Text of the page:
Nymet Rowland is a small village, and parish of the same name, in central Devon, England, north of Dartmoor. It takes part of its name from "Nymet", the old name for the nearby River Yeo. It is located just to the west of Lapford and south of Nymet Bridge, within the Mid Devon local authority area. Historically it formed part of Winkleigh Hundred; today the North Tawton hundred. It falls within the Cadbury Deanery for ecclesiastical purposes.
Nymet Rowland has a 15th-century church (St. Bartholomew). Traces of the 12th-century church remain in the S. doorway, and in the crude font.
Nymet Rowland achieved brief prominence in the 1870s as the home of the Cheritons (nicknamed by the media the "North Devon savages"), a farming family living under primitive conditions whose lifestyle caused national outrage.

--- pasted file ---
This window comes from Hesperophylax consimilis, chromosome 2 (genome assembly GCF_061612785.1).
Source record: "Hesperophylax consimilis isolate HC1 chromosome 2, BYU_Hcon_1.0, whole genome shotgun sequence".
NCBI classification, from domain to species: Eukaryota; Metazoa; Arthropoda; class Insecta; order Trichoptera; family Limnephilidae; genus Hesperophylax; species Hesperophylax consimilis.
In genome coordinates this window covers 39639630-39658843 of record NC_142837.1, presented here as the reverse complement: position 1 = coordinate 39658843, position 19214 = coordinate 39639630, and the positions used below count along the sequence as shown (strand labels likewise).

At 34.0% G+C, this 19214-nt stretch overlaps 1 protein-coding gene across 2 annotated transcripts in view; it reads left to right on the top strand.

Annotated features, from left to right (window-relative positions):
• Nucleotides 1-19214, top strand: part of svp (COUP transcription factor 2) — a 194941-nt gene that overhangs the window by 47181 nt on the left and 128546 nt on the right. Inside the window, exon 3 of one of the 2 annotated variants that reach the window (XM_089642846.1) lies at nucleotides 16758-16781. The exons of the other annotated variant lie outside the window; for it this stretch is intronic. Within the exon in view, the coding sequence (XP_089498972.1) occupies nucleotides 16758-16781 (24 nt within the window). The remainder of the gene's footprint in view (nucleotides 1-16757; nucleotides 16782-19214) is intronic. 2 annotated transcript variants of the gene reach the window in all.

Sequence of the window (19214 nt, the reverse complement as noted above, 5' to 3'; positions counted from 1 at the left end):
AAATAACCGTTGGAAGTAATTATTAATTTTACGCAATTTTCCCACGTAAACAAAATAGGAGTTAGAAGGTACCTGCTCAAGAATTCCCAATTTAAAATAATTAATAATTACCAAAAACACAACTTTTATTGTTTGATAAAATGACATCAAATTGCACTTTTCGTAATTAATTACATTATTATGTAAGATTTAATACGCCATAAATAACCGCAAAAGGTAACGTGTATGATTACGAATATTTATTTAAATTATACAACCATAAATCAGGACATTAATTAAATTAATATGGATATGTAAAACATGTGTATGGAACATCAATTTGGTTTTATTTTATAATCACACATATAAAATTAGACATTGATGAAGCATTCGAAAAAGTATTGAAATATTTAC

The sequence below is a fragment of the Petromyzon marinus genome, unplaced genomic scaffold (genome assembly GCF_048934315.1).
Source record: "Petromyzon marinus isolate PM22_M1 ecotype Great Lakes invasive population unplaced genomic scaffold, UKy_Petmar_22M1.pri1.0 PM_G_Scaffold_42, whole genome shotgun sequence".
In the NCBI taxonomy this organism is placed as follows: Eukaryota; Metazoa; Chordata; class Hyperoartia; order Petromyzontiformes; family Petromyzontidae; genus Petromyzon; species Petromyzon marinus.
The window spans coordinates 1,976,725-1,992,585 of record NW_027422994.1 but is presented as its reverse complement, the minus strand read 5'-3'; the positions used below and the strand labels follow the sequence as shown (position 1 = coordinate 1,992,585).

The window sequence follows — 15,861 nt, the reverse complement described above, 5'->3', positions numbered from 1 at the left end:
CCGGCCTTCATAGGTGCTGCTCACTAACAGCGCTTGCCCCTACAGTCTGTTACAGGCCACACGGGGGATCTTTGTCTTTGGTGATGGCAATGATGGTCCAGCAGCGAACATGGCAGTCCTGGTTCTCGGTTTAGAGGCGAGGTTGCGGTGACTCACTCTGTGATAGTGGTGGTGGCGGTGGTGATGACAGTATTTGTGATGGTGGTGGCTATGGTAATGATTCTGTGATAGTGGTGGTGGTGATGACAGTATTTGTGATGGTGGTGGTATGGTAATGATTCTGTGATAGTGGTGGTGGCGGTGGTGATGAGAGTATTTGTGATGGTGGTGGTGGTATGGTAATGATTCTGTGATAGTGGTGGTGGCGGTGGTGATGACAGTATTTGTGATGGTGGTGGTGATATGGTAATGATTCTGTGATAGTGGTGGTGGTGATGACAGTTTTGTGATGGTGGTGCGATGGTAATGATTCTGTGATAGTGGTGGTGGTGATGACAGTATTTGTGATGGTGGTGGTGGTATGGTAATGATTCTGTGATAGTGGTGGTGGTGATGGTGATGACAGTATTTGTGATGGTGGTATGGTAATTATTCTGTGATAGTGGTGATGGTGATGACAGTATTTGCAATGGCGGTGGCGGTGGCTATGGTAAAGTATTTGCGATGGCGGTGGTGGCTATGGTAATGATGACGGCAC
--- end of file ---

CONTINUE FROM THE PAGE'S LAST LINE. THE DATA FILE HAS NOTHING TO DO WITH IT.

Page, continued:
Notes and references
- The landscape of Britain: from the beginnings to 1914, Michael A. Reed, 1990, ISBN 0-389-20933-3
- Nymet Rowland Community Page, Devon Libraries Local Studies Service
- The North Devon savages, In Strange Company: Being the Experiences of a Roving Correspondent, James Greenwood, 1874, ISBN 978-1-113-11713-7 Google Books reprint.
- A Tribe of English Savages, New York Times, November 11, 1871,
Media related to Nymet Rowland at Wikimedia Commons